Unified messaging has emerged to address the need for combining the delivery of different types of messages using a single interface. For example, U.S. Pat. No. 6,208,638, Rieley et. al., describes a method and apparatus for transmission and retrieval of information such as facsimile and audio messages over circuit and packet switched networks, specifically via the use of electronic mail. An incoming message (voice or fax) sent over a circuit switched network is transmitted over a packet switched network, by receiving an incoming call signal along with an inbound address, determining a user account and a final address on the packet network that are associated with the inbound address, and sending a processed form of the incoming message to an email box of the user. Another reference is U.S. Pat. No. 6,073,165, Narasimhan, et. al. which describes the use of filtering methods for processing electronic messages based on pre-defined filtering rules, and forwarding filtered messages to a receiving destination. Although the above described, patented techniques are quite effective in supporting a message delivery service, improvements are needed to provide a wider range of services.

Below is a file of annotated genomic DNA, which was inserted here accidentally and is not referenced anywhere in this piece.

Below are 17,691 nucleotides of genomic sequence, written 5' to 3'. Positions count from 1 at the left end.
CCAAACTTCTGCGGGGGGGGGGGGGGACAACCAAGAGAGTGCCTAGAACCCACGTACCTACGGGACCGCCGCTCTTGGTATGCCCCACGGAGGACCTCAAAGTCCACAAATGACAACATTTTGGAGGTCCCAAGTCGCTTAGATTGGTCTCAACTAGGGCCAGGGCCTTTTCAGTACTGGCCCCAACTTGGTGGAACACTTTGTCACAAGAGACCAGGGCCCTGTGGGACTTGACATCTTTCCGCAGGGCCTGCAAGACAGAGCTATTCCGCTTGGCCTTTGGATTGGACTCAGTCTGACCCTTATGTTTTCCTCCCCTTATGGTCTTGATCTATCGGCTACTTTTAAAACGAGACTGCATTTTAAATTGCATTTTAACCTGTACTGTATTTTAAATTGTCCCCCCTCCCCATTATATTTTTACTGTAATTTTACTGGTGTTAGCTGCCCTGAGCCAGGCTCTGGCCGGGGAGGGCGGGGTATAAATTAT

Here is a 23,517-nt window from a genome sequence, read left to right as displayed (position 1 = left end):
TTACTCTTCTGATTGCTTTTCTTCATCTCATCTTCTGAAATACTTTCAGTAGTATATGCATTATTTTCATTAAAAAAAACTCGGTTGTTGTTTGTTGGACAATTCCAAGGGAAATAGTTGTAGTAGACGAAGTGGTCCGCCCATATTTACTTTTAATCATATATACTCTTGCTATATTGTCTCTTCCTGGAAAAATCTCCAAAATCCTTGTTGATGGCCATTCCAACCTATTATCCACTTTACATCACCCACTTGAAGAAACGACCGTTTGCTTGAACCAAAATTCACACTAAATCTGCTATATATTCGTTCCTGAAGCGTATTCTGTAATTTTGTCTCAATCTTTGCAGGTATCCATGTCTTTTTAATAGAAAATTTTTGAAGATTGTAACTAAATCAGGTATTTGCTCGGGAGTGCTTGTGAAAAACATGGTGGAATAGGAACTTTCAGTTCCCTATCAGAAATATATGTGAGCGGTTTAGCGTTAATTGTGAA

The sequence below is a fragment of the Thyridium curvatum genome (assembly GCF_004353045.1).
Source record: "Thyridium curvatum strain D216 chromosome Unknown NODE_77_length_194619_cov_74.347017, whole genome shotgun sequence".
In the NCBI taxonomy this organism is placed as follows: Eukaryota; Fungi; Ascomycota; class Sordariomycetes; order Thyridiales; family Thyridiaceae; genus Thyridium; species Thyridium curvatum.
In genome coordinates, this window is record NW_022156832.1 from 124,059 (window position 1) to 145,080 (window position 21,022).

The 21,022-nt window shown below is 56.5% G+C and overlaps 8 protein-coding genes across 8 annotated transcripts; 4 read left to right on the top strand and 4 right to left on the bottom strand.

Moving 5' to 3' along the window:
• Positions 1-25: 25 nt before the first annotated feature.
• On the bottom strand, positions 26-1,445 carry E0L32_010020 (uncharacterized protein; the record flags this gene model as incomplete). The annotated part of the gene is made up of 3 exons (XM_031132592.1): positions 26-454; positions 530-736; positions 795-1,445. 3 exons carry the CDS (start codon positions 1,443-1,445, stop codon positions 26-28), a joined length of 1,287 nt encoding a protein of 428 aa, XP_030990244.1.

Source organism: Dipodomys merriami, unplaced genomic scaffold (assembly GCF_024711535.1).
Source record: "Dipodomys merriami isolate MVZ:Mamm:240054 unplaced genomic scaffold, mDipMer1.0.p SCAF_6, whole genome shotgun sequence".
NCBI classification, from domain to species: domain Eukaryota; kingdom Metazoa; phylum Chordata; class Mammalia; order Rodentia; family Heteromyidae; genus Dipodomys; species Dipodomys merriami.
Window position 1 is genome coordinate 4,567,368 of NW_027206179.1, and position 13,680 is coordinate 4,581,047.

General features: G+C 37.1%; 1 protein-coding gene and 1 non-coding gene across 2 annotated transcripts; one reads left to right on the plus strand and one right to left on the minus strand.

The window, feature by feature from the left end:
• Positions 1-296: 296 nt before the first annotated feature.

SUMMARY

Systems and processes for communication of messages between one or more networked objects on circuit and packet data networks are described. Specifically, means for representation of various communication types, including content description and disposition rules, delivery and routing descriptions and rules, conversion and translation descriptions and rules, and methods for interactions and for administration over one or more network types, through one or more communication protocol types, to one or more destination types are described.

The delivery of messages and other communication over various communication protocols in addition to email is described. Methods for administering and managing rules for directing and transforming said messages and communications for purposes of routing or delivery to one or more specific destinations are also presented.

Protocols used here for the signaling, transport and delivery of messages and other communication over communication networks include electronic mail (SMTP, POP, IMAP, etc.), instant messaging protocols, session and signaling protocols (e.g. session initiation protocol or SIP) and transport over protocols such as TCP/IP. The use of distributed authoring and versioning (DAV) protocols is also described for message delivery. Authentication and network security techniques in general are used for the delivery of the messages and other communication.